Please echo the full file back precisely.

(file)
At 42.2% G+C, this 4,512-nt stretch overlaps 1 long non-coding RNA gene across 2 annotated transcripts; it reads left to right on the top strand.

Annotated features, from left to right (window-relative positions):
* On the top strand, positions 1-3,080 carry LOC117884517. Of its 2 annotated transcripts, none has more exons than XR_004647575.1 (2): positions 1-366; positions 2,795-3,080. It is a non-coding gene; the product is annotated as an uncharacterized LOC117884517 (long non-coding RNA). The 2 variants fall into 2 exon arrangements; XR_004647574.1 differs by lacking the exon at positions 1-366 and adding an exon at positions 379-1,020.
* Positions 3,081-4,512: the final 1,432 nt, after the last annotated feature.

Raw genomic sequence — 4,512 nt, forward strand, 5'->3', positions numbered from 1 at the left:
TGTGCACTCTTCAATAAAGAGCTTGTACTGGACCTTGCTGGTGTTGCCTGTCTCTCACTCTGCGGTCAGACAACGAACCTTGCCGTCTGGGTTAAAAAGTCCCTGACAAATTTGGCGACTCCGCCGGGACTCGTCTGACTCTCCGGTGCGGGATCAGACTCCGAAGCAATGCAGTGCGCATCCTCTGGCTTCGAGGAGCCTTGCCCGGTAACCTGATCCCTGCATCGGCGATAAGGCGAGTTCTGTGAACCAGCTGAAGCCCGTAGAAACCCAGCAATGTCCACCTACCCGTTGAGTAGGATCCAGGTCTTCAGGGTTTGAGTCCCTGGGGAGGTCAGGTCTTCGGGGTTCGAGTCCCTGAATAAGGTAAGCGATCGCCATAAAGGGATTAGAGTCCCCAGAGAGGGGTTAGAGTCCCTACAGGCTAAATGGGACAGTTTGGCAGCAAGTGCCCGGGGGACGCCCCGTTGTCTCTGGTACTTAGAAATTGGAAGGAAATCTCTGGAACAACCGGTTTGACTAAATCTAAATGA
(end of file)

At 42.2% G+C, this 4,512-nt stretch overlaps 1 long non-coding RNA gene across 2 annotated transcripts; it reads left to right on the top strand.

Annotated features, from left to right (window-relative positions):
* On the top strand, positions 1-3,080 carry LOC117884517. Of its 2 annotated transcripts, none has more exons than XR_004647575.1 (2): positions 1-366; positions 2,795-3,080. It is a non-coding gene; the product is annotated as an uncharacterized LOC117884517 (long non-coding RNA). The 2 variants fall into 2 exon arrangements; XR_004647574.1 differs by lacking the exon at positions 1-366 and adding an exon at positions 379-1,020.
* Positions 3,081-4,512: the final 1,432 nt, after the last annotated feature.

Raw genomic sequence — 4,512 nt, forward strand, 5'->3', positions numbered from 1 at the left:
TGTGCACTCTTCAATAAAGAGCTTGTACTGGACCTTGCTGGTGTTGCCTGTCTCTCACTCTGCGGTCAGACAACGAACCTTGCCGTCTGGGTTAAAAAGTCCCTGACAAATTTGGCGACTCCGCCGGGACTCGTCTGACTCTCCGGTGCGGGATCAGACTCCGAAGCAATGCAGTGCGCATCCTCTGGCTTCGAGGAGCCTTGCCCGGTAACCTGATCCCTGCATCGGCGATAAGGCGAGTTCTGTGAACCAGCTGAAGCCCGTAGAAACCCAGCAATGTCCACCTACCCGTTGAGTAGGATCCAGGTCTTCAGGGTTTGAGTCCCTGGGGAGGTCAGGTCTTCGGGGTTCGAGTCCCTGAATAAGGTAAGCGATCGCCATAAAGGGATTAGAGTCCCCAGAGAGGGGTTAGAGTCCCTACAGGCTAAATGGGACAGTTTGGCAGCAAGTGCCCGGGGGACGCCCCGTTGTCTCTGGTACTTAGAAATTGGAAGGAAATCTCTGGAACAACCGGTTTGACTAAATCTAAATGA